This project will investigate mammalian DNA polymerase ? (Pol ?), the defining enzyme for repair of DNA double-strand breaks by polymerase theta-mediated end joining (TMEJ). This is Project 2 (?Biochemical reconstitution and inhibition of TMEJ?) which is part of a Program Project titled, ?Polymerase theta, genome instability, and cancer?. Despite the biological importance of TMEJ, we know surprisingly little about its molecular mechanism and how defects in the process confer specific vulnerabilities in tumors. Pol ? is a large protein (290 kDa in mammalian cells) with a distinctive arrangement of a DNA polymerase domain, a helicase- like domain, and a connecting central domain. This project aims to fill several major gaps in knowledge: First, we will focus on functional domains in Pol ? to analyze the mechanism of DNA microhomology selection and end-trimming. Second, we will define core components that can carry out the TMEJ reaction. Third, we will determine how the genetic background of cancers influences the response to Pol ? suppression, PARP inhibition, and DNA damage sensitivity.
In Aim 1 ?Structure-activity analysis of Pol ? in TMEJ?, we will determine the permitted and optimal conditions for end joining, and functional roles of unique Pol ? residues and insertion loops, and candidate nucleases for end-trimming.
In Aim 2, ?Function of TMEJ components in a reconstituted reaction?, we will investigate the most biologically relevant DNA ligases roles for PARP and RPA, and we will assess the ability of Pol ? to perform translesion synthesis during joining of DNA tails with damaged bases.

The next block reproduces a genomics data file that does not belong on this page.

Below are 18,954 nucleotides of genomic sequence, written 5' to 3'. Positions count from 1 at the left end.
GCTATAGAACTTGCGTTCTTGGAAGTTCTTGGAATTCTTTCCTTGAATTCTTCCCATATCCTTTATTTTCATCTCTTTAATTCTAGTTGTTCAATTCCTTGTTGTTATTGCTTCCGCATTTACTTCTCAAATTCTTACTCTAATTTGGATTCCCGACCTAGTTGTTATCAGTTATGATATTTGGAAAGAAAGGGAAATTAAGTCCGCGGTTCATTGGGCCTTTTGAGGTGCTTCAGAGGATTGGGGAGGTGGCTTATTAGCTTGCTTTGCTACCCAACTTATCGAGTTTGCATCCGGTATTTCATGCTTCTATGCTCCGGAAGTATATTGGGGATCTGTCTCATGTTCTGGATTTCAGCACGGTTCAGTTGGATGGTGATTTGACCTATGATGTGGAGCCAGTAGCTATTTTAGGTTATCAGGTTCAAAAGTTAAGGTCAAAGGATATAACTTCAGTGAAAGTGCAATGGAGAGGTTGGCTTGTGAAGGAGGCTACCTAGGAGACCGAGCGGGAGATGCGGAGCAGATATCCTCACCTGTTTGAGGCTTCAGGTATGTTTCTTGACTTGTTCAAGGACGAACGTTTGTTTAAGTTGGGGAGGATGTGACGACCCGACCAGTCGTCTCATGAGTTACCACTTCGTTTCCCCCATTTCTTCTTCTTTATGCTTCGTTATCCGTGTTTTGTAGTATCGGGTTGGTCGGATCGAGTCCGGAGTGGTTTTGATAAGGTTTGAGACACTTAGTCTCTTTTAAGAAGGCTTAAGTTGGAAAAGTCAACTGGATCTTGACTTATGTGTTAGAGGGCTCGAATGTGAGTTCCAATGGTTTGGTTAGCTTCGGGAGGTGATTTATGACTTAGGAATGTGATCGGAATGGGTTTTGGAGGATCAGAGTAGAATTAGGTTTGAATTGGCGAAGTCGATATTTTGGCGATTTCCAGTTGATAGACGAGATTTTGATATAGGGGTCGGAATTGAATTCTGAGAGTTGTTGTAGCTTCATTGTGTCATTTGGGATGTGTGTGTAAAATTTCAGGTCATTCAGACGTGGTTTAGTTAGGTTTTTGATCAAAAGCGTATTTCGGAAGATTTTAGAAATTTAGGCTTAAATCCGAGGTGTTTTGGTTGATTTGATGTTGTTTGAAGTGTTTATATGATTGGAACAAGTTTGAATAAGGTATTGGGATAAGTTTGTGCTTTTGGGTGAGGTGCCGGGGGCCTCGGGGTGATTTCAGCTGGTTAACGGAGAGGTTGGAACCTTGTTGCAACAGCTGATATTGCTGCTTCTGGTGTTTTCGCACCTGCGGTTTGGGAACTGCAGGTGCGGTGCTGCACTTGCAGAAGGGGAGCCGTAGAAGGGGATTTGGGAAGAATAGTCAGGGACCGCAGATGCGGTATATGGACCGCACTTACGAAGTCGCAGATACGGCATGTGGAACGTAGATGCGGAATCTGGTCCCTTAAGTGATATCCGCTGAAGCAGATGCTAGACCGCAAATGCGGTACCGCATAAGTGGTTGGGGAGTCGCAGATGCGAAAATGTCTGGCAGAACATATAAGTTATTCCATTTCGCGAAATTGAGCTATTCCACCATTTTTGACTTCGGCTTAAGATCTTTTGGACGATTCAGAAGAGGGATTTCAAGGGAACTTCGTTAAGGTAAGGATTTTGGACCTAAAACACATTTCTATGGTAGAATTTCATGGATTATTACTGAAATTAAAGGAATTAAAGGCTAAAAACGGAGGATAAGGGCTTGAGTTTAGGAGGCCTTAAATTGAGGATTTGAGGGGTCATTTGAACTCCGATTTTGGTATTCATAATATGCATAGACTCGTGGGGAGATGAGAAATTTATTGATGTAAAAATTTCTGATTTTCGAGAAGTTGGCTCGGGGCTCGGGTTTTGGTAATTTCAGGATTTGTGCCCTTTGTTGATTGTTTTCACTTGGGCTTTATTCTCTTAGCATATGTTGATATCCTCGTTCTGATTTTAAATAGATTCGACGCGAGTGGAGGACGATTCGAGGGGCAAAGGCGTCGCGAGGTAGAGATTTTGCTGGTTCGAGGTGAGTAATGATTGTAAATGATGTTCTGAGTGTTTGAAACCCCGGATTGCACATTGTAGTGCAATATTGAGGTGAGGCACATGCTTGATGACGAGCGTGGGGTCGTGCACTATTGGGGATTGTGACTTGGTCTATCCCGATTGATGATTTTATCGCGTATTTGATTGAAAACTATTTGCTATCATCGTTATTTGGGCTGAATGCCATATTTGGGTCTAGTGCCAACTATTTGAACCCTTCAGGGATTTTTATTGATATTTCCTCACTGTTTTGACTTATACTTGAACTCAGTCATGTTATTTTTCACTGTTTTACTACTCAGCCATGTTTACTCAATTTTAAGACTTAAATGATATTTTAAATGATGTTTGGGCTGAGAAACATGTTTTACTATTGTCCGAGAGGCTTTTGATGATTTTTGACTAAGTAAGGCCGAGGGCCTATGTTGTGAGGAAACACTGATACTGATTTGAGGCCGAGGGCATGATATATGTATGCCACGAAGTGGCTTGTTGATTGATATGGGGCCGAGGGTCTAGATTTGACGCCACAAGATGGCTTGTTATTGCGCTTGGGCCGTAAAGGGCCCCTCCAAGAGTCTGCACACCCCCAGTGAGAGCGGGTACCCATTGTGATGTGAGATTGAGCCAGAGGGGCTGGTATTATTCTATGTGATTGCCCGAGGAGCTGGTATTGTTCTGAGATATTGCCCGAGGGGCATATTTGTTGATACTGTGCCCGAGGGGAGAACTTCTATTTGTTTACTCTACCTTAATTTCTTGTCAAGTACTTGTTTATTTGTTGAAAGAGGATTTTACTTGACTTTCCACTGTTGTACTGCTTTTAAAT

In Aim 3, ?Targeting the TMEJ pathway?, we will investigate genetic factors that cause vulnerability in Pol ? defective cells, the influence of PARP inhibitors, and we will begin to explore Pol ? inhibitors. New Pol ? small molecule inhibitors, a Project 2-3 collaboration, will be investigated as research tools. The research work will be highly coordinated within the Program Project with the other three Projects and the three Cores. Our combined diverse approaches include molecular biology, biochemistry, structural biology, and biophysics. Substrates, proteins, and experiments will be designed with Projects 1, 3, and 4 and constantly monitored with feedback via Core A. Protein purification will be supported by Core B, and cell line construction by Core C.
This project will investigate mammalian DNA polymerase theta, the defining enzyme for a biologically important mechanism for repair of genomic damage. This Project is part of a multidisciplinary program project that will uncover vulnerabilities that arise when this repair process is defective. This research is directly relevant to the future of successful pol theta-based therapies.